Blessed Alder

Today is the beginning of the month of ‘Fearn’ the Alder according to Robert Grave’s ‘Celtic Tree Calendar’ ~ extending from March 18th “when the alder first blooms” to April 14th which “marks the drying up of the winter floods by the Spring Sun.” ~ it also includes of course the Vernal Equinox or ‘Ostara’.

Alder trees can live both in and out of water and are often found growing in thickets along the banks of rivers, streams and other watery places – Alder wood being so water resilient that it was used to build the ‘crannogs’ (lake houses on stilts) in Scotland and Ireland ..

The Scottish Crannog Centre

Alder was also used to make the shields of Celtic Warriors who believed in the protective spiritual powers of this wood – for not only the physical battle but their mental and emotional well-being too.

Witham_Shield_cutout

The famous Witham Shield originally had a wooden backing.

The Alder is also associated with the God Bran the Blessed, ancient guardian of Britain who asked that his ‘talking head’ be buried at the White Mount in London, (upon which the Tower of London now stands), so that Britain would always be safe from invasion.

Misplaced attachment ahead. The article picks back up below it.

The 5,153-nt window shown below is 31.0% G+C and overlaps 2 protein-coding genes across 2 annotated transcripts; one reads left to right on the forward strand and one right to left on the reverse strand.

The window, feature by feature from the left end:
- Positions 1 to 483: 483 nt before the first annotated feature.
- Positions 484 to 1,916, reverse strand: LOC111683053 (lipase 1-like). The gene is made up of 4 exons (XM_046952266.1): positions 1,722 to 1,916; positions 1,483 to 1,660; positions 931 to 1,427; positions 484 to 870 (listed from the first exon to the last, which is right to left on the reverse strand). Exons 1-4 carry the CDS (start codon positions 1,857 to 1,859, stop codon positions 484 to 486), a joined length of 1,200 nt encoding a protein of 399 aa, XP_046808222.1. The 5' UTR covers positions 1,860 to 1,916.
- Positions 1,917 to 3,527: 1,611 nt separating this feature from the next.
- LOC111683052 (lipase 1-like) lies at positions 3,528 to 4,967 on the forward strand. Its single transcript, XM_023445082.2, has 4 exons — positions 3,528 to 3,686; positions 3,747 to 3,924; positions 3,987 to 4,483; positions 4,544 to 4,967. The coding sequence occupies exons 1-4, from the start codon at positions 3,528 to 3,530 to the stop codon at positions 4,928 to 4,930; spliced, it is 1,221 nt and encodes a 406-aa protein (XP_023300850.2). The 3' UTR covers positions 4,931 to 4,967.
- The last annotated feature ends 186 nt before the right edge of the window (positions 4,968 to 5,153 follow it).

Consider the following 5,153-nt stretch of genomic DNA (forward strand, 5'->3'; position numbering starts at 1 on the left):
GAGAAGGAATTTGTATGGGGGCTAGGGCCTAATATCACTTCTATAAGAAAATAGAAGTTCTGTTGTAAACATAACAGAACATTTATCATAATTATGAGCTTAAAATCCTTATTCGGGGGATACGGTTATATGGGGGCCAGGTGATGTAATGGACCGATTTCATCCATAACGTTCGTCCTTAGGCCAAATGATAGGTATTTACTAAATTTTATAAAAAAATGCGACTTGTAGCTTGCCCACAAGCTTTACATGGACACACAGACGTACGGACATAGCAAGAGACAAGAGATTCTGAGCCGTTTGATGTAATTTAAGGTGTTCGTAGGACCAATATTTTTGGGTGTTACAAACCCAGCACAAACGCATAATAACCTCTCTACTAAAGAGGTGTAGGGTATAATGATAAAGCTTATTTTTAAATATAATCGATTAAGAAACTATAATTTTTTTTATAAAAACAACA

‘Bran’ comes from the old Welsh for ‘raven’ and these birds were indeed the totemic animal of Bran.  To this day six ravens are always kept at the Tower for the protection of it and the Kingdom.

‘During World War II, only one raven was able to survive the hardships of the bombing during the Blitz, so the Prime Minister, Sir Winston Churchill, ordered more ravens to be brought in, in order to bring the flock up to the correct size.’  ~ Wikipedia

Two_ravens_and_the_Tower_of_London

Photo courtesy of A. Norppa 

So Fearn stands for strength, courage, protection, confidence, guidance, counsel and wisdom – so much needed for us all right now 

The elements associated are Water and Fire in equal balance which perfectly represents the desire of the Warriors who sought to blend the noble qualities of ‘generosity of spirit and compassion‘ in with their ‘ardency‘ for the fight.

With its long yellow male catkins, green and black female ‘mini-cones’ and wide almost shield-shaped glossy green leaves, this tree so often planted when fertility needs to be brought back to poor soil, is truly symbolic of the ‘generosity of the Gods’ and the ‘good health of the land‘.

Kim's Photos 974

Stay safe and blessings to you all .. Xx

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